U.S. Guilty in Man’s Death During Secret Drug Testing
A federal judge today found that the U.S. government negligently caused the death of a mental patient used as a “guinea pig” for mind-altering drugs in secret Army experiments during the 1950s.
Calling it “a sad episode in the conduct of the U.S. government,” District Judge Constance Baker Motley awarded $702,044 to the estate of Harold Blauer, a mental patient “who died in 1953 as a guinea pig in an experiment to test potential chemical warfare agents for the U.S. Army.”
The judge’s 106-page opinion said Blauer died as a result of one in a series of mescaline derivatives he was given at the New York State Psychiatric Institute.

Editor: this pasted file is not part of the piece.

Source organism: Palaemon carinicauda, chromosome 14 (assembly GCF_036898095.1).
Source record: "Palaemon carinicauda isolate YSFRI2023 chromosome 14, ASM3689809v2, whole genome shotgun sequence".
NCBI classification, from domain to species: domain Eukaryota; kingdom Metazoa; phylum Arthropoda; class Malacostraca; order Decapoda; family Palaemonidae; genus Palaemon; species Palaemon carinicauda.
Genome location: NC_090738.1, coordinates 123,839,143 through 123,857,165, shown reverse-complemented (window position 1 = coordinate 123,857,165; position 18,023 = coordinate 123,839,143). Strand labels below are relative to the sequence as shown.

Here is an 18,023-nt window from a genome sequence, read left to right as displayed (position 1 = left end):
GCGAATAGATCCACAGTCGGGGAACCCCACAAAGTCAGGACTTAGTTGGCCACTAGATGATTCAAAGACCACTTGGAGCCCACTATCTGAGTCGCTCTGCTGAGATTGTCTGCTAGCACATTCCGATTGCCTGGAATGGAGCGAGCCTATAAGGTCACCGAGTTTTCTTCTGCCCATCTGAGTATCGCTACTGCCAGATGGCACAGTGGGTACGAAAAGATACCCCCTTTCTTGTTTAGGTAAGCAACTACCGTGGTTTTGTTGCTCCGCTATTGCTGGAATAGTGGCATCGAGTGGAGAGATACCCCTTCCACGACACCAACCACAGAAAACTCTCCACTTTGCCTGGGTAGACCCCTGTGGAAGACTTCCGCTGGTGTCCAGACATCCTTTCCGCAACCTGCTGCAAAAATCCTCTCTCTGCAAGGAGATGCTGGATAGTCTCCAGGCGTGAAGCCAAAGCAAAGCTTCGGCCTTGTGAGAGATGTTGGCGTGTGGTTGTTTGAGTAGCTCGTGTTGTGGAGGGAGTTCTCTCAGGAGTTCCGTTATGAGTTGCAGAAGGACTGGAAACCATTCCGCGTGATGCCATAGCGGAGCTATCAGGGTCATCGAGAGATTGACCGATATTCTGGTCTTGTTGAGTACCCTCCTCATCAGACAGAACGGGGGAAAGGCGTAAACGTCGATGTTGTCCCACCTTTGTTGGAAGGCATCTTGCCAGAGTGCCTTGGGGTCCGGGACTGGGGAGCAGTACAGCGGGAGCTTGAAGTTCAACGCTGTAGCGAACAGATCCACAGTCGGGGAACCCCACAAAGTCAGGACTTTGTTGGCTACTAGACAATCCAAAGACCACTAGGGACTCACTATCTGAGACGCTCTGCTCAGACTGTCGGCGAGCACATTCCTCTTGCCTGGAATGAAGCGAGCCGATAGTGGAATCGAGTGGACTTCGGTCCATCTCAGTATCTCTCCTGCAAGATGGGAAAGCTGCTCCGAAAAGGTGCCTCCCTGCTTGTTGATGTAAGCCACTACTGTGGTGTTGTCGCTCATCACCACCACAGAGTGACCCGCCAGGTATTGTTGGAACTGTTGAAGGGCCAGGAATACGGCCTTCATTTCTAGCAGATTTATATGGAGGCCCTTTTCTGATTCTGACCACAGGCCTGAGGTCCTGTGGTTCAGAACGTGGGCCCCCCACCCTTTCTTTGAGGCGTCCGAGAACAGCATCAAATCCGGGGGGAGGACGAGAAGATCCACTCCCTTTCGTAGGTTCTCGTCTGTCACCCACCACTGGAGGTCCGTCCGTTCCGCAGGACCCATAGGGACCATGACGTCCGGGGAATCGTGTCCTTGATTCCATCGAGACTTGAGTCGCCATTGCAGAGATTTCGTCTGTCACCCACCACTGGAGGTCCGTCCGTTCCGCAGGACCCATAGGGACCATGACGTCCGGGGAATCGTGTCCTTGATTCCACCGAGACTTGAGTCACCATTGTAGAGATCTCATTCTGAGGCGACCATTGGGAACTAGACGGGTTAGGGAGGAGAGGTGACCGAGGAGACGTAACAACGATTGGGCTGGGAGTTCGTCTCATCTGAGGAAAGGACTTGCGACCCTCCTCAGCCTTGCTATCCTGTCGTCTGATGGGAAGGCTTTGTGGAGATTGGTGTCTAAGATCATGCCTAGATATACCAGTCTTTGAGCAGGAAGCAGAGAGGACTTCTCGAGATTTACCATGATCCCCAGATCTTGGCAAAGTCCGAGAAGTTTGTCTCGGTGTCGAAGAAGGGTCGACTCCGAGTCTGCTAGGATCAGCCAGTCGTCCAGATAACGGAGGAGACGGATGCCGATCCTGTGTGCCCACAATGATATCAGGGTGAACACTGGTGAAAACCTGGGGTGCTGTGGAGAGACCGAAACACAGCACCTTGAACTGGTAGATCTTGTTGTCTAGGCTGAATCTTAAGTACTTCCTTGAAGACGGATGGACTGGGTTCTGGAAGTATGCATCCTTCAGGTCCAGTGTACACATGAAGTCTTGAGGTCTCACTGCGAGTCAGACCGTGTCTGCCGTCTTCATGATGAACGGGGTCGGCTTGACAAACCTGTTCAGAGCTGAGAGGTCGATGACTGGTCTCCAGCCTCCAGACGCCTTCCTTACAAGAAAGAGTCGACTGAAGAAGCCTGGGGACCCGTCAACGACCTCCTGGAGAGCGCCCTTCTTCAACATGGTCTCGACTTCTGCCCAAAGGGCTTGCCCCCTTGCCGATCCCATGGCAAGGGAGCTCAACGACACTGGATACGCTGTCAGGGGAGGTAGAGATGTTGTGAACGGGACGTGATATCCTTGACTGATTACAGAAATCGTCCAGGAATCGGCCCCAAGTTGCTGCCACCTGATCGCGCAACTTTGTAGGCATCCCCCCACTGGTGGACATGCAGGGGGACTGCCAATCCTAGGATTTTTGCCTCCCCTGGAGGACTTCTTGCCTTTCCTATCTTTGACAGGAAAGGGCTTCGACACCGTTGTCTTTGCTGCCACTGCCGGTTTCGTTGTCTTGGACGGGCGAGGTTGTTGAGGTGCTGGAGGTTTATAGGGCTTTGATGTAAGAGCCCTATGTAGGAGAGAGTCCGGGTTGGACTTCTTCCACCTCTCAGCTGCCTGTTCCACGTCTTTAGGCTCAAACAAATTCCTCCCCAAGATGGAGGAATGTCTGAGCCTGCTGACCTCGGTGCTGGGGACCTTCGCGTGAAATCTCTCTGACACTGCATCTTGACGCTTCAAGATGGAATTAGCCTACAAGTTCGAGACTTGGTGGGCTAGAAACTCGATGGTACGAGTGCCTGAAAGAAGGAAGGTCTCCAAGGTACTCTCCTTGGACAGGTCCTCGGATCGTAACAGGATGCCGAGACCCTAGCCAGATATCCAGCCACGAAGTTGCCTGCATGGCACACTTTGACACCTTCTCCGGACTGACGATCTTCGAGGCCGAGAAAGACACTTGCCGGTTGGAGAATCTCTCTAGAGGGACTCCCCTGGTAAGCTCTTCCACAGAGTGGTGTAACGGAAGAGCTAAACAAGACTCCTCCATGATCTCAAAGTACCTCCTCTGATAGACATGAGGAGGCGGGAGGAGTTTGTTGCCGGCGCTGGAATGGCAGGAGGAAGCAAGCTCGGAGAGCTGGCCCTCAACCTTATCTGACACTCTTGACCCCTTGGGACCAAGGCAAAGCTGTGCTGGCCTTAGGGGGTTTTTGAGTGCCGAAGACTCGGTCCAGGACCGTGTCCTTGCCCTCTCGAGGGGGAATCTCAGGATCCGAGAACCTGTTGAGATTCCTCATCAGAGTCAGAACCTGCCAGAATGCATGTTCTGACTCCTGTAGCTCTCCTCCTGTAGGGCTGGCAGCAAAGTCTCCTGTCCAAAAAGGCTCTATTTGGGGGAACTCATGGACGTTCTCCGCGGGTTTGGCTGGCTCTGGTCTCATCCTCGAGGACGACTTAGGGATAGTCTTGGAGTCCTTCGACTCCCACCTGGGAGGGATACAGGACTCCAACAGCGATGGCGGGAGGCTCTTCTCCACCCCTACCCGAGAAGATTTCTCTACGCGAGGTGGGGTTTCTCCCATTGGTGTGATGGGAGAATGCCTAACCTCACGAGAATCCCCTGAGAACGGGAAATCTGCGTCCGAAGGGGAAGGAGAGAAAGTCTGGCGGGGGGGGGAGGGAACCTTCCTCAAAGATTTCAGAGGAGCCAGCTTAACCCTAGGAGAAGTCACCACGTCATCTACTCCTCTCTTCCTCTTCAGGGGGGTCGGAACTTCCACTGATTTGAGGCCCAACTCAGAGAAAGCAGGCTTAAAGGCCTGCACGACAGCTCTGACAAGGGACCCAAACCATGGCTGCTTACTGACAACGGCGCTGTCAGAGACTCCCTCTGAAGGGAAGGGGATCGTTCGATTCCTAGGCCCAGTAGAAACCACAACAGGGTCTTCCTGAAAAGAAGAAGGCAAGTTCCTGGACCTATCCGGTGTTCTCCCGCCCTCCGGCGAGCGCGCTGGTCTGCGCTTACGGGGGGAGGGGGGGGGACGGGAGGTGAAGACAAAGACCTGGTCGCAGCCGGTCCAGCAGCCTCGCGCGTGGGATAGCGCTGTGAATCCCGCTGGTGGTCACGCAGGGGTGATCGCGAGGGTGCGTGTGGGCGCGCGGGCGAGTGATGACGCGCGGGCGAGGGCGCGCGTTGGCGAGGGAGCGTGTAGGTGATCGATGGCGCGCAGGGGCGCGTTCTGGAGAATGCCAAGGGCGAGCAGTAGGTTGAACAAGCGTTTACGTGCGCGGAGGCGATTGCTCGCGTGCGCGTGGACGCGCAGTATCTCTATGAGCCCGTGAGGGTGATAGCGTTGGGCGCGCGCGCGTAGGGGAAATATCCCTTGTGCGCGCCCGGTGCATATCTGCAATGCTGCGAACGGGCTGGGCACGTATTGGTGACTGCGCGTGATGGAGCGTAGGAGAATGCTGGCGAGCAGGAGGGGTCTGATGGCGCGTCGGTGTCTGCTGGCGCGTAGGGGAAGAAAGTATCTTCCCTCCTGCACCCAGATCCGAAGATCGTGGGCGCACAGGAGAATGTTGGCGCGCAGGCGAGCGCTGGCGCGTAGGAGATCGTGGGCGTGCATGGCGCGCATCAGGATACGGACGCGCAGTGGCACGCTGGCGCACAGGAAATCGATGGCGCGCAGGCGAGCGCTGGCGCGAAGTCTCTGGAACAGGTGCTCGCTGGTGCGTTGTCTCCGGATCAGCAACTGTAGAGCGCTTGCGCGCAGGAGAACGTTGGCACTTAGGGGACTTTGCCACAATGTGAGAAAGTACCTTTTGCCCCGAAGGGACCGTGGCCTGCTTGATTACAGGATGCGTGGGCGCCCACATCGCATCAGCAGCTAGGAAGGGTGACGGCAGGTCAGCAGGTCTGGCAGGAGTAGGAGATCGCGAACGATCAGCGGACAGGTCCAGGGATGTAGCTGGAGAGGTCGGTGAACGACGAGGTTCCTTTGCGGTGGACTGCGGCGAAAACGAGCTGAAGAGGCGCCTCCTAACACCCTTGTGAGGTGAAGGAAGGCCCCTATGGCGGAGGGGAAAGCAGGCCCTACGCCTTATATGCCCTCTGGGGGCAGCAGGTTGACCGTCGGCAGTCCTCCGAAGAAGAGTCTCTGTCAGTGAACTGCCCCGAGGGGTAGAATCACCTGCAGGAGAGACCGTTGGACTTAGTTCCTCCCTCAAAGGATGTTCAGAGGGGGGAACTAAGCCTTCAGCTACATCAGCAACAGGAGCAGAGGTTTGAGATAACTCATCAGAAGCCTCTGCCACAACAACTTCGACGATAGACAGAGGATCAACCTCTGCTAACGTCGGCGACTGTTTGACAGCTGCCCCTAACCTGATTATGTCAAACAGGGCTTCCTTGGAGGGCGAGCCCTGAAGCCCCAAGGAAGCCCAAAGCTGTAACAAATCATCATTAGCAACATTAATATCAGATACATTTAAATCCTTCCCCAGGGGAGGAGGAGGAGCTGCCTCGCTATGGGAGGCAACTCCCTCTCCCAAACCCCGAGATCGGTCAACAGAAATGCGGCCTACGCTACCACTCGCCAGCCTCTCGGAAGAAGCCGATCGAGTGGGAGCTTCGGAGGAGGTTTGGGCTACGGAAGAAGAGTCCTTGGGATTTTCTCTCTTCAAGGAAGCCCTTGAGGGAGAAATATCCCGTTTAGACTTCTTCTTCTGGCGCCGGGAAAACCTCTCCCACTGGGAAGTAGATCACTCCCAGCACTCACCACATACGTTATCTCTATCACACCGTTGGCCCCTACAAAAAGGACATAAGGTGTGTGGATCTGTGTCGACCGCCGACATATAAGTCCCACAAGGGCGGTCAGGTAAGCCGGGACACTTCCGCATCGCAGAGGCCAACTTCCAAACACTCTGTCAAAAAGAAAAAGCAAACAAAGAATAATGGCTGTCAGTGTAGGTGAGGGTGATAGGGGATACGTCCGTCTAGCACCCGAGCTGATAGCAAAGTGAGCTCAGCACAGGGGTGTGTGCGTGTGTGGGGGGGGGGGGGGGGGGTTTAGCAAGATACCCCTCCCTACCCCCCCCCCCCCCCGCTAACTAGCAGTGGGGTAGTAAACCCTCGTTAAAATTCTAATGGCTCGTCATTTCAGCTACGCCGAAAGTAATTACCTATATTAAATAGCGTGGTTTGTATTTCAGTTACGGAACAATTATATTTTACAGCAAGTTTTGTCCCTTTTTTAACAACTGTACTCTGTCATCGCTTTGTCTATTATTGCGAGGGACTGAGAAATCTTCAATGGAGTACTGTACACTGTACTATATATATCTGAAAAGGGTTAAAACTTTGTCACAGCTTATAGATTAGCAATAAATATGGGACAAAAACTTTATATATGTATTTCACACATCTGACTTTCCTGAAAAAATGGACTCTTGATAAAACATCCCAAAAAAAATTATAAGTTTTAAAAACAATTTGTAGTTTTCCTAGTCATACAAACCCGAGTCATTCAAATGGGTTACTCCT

“Rather than admit its role in Blauer’s death, the government covered up its involvement in the affair,” Motley said, noting that her opinion “is issued today rather in the 1950s when the death occurred.”
Blauer’s former wife brought suit against the state and reached an out-of-court settlement, but it wasn’t until 1975 that it was disclosed the Army had supplied the drugs used on Blauer.
Later, Elizabeth Barrett, one of Blauer’s daughters, launched a series of suits against the government as well as numerous federal and state employees. Three separate suits were consolidated and went to trial before Motley last October.
Start your day right
Sign up for Essential California for news, features and recommendations from the L.A. Times and beyond in your inbox six days a week.
You may occasionally receive promotional content from the Los Angeles Times.